We conclude that absolute mobility has declined sharply in America over the past half century primarily because of the growth in inequality. If one wants to revive the “American Dream” of high rates of absolute mobility, one must have an interest in growth that is shared more broadly across the income distribution.

From The Equality of Opportunity Project.

2017 April 27

Donating = Changing Economics. And Changing the World.

Evonomics is free, it’s a labor of love, and it's an expense. We spend hundreds of hours and lots of dollars each month creating, curating, and promoting content that drives the next evolution of economics. If you're like us — if you think there’s a key leverage point here for making the world a better place — please consider donating. We’ll use your donation to deliver even more game-changing content, and to spread the word about that content to influential thinkers far and wide.

 $3 / month
 $7 / month
 $10 / month
 $25 / month

You can also become a one-time patron with a single donation in any amount.

If you liked this article, you'll also like these other Evonomics articles...


We welcome you to take part in the next evolution of economics. Sign up now to be kept in the loop!

  • ChrisHeinz

    I was going to repost this, and then noticed that the y axis did not start at 0 but at 50%. So the people in the 80s I was feeling sorry for due to their nonexistent upward mobility actually actually had a 50% chance of doing better than their parents ?!?!?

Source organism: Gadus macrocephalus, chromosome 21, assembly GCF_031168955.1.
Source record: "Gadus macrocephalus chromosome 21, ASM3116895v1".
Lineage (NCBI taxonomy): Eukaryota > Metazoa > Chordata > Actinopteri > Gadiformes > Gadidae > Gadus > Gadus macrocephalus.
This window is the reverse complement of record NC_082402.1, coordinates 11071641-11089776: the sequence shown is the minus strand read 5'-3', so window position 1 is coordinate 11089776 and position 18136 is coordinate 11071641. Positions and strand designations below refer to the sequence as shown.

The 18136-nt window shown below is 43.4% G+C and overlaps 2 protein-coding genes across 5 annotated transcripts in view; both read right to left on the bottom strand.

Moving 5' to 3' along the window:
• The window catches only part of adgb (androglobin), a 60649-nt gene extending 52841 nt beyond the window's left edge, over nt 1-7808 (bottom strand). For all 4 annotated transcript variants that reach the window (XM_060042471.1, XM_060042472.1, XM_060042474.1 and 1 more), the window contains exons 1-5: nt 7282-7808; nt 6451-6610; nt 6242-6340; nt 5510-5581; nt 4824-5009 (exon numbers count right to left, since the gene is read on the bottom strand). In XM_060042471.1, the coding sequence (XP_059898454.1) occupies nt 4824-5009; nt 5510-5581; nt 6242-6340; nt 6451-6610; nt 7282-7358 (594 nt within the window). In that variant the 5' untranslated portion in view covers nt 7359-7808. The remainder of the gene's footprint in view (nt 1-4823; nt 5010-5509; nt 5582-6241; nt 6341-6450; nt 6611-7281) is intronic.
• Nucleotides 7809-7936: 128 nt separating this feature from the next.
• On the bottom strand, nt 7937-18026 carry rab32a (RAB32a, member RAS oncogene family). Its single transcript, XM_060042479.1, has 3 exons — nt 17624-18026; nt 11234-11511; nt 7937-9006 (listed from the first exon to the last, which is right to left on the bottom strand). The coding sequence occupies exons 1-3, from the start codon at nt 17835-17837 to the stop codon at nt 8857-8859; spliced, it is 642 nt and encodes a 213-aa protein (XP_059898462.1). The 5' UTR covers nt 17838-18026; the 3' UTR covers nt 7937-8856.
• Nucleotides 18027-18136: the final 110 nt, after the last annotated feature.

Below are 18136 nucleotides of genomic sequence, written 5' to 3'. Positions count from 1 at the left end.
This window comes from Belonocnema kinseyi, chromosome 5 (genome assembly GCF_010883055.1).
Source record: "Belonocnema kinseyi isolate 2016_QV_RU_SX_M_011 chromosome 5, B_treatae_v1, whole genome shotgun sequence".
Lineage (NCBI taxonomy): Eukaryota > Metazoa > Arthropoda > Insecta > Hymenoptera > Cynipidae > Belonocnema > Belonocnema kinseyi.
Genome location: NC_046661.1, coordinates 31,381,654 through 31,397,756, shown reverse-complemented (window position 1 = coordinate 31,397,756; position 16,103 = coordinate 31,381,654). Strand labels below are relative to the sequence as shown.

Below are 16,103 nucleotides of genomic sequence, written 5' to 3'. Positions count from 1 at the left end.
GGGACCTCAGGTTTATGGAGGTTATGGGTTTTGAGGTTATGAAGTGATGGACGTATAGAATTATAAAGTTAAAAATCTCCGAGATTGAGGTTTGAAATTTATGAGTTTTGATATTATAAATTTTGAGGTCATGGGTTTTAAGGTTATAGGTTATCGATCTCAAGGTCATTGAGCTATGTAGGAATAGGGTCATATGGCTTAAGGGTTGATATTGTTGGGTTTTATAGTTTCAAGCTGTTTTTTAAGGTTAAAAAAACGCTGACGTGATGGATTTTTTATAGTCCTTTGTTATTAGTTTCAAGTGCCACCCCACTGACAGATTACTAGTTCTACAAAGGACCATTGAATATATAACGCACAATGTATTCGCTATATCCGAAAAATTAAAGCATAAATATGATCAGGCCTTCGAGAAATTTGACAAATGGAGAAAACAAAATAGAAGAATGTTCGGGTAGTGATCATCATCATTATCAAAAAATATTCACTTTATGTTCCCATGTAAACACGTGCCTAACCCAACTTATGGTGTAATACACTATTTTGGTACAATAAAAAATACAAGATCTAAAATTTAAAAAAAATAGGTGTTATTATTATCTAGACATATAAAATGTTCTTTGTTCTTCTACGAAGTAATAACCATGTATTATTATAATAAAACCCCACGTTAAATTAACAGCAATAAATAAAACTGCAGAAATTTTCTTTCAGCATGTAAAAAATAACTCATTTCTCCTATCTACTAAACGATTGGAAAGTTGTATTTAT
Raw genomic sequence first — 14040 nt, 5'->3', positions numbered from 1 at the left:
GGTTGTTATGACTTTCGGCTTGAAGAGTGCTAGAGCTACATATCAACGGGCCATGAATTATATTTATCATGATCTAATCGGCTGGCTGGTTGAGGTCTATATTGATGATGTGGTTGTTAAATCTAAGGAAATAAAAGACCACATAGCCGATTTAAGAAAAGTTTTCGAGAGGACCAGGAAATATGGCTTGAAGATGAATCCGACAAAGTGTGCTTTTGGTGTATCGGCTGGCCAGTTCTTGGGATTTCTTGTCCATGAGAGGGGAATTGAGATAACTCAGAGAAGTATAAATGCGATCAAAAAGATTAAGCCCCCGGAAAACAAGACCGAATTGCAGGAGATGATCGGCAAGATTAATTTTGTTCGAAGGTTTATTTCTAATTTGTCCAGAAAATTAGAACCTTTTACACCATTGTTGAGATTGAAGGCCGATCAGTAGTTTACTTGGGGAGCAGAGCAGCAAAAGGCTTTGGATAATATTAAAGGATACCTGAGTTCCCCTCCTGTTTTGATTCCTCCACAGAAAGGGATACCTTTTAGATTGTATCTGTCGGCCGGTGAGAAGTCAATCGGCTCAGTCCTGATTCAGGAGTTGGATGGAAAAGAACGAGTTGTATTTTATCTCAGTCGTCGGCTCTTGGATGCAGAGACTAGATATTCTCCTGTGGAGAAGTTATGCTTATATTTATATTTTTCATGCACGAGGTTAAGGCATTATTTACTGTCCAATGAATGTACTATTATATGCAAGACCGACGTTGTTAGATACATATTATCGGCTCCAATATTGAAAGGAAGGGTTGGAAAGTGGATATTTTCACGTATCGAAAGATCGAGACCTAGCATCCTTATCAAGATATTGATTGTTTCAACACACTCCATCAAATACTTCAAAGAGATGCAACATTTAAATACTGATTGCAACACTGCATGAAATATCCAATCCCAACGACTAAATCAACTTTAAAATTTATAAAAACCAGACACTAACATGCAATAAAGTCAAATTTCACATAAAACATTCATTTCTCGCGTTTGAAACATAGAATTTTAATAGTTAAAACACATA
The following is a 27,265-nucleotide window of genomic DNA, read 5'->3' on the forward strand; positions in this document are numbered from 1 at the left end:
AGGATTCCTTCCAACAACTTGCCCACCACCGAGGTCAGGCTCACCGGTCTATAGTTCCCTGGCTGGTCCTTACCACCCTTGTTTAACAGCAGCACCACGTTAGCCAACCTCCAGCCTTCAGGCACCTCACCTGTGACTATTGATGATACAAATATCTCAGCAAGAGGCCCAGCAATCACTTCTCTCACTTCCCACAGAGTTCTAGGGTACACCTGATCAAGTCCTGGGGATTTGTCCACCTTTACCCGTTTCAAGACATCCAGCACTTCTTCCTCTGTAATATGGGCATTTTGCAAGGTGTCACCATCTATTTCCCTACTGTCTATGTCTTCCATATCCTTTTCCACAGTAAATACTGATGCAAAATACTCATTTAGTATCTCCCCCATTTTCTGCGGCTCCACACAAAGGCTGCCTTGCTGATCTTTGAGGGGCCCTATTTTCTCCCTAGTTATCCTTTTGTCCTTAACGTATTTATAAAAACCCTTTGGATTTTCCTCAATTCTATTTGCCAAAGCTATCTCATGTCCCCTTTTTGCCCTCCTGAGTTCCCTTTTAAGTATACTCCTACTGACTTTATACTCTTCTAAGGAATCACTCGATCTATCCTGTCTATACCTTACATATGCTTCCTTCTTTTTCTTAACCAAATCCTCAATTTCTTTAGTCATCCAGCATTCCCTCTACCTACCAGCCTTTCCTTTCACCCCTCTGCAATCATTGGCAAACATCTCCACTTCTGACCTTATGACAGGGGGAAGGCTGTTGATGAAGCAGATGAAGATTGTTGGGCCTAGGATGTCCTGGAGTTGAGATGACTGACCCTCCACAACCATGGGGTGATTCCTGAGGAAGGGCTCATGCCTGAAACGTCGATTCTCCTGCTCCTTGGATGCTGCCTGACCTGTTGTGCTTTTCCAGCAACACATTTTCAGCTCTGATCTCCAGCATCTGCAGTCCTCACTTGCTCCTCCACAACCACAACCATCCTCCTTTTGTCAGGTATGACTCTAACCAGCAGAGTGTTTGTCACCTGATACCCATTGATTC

Poor axis choice in graphs is a Faux “News” staple. I am extremely disappointed that I must now tentatively classify Evonomics as a fake news source. Please, please, please, you can do better than this. 🙁

  • You either inherit Treasury bonds, or you’re a slave paying them.

    The structural design of USD is slavery.

    • If you work hard, you can become an Administrator of the slavery system. But, if you threaten the structure of the slavery system, they punish you into poverty (eg. blacklist).

  • Rick Derris

    Ironic that the author teaches at Stanturd, which gave us crooks like Evan Spiegel.

  • “One of the defining features of the “American Dream” is the ideal that children have a higher standard of living than their parents.”

    I like the way Billy Joel defined it:

    Every child had a pretty good shot
    To get at least as far as their old man got

    Billy Joel is one of two baby boomers who get it about generation x.

  • A more nuanced analysis (IMHO) suggests that there is no inverse relationship between inequality and mobility. See

  • Lixing Sun

    Like your article and also the more academic version published in the journal Science! A declining social mobility is a problem. Would love to know how it relates to societal stability.